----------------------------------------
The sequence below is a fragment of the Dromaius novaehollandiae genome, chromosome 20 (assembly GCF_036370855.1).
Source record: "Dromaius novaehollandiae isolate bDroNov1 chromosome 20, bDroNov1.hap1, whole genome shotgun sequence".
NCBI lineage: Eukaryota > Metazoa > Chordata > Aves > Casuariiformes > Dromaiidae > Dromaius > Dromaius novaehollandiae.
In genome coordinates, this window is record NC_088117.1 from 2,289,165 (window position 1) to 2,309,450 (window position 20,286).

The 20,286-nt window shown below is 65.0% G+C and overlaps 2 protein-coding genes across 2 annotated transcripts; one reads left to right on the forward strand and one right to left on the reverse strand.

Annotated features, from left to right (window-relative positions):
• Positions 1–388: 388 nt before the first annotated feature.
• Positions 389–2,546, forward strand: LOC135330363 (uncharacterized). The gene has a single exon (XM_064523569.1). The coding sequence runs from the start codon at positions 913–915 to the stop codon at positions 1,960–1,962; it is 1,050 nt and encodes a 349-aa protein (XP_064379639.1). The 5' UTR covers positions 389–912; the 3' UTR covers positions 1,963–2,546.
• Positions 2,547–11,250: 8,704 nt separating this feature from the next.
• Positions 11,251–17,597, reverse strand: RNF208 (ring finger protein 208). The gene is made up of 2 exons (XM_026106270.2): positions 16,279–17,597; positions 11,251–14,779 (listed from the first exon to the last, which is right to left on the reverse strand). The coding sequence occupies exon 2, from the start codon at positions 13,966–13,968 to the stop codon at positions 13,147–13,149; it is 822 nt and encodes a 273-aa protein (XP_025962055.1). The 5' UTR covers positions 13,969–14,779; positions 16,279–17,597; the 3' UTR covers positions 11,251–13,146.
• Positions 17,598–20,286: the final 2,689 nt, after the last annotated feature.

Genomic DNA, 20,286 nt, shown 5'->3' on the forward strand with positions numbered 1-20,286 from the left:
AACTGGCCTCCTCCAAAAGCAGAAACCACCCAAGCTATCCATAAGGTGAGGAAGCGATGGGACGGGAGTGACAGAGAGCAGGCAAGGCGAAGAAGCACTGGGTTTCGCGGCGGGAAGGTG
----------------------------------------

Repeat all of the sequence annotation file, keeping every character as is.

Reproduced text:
The sequence below is a fragment of the Dromaius novaehollandiae genome, chromosome 20 (assembly GCF_036370855.1).
Source record: "Dromaius novaehollandiae isolate bDroNov1 chromosome 20, bDroNov1.hap1, whole genome shotgun sequence".
NCBI lineage: Eukaryota > Metazoa > Chordata > Aves > Casuariiformes > Dromaiidae > Dromaius > Dromaius novaehollandiae.
In genome coordinates, this window is record NC_088117.1 from 2,289,165 (window position 1) to 2,309,450 (window position 20,286).

The 20,286-nt window shown below is 65.0% G+C and overlaps 2 protein-coding genes across 2 annotated transcripts; one reads left to right on the forward strand and one right to left on the reverse strand.

Annotated features, from left to right (window-relative positions):
• Positions 1–388: 388 nt before the first annotated feature.
• Positions 389–2,546, forward strand: LOC135330363 (uncharacterized). The gene has a single exon (XM_064523569.1). The coding sequence runs from the start codon at positions 913–915 to the stop codon at positions 1,960–1,962; it is 1,050 nt and encodes a 349-aa protein (XP_064379639.1). The 5' UTR covers positions 389–912; the 3' UTR covers positions 1,963–2,546.
• Positions 2,547–11,250: 8,704 nt separating this feature from the next.
• Positions 11,251–17,597, reverse strand: RNF208 (ring finger protein 208). The gene is made up of 2 exons (XM_026106270.2): positions 16,279–17,597; positions 11,251–14,779 (listed from the first exon to the last, which is right to left on the reverse strand). The coding sequence occupies exon 2, from the start codon at positions 13,966–13,968 to the stop codon at positions 13,147–13,149; it is 822 nt and encodes a 273-aa protein (XP_025962055.1). The 5' UTR covers positions 13,969–14,779; positions 16,279–17,597; the 3' UTR covers positions 11,251–13,146.
• Positions 17,598–20,286: the final 2,689 nt, after the last annotated feature.

Genomic DNA, 20,286 nt, shown 5'->3' on the forward strand with positions numbered 1-20,286 from the left:
AACTGGCCTCCTCCAAAAGCAGAAACCACCCAAGCTATCCATAAGGTGAGGAAGCGATGGGACGGGAGTGACAGAGAGCAGGCAAGGCGAAGAAGCACTGGGTTTCGCGGCGGGAAGGTG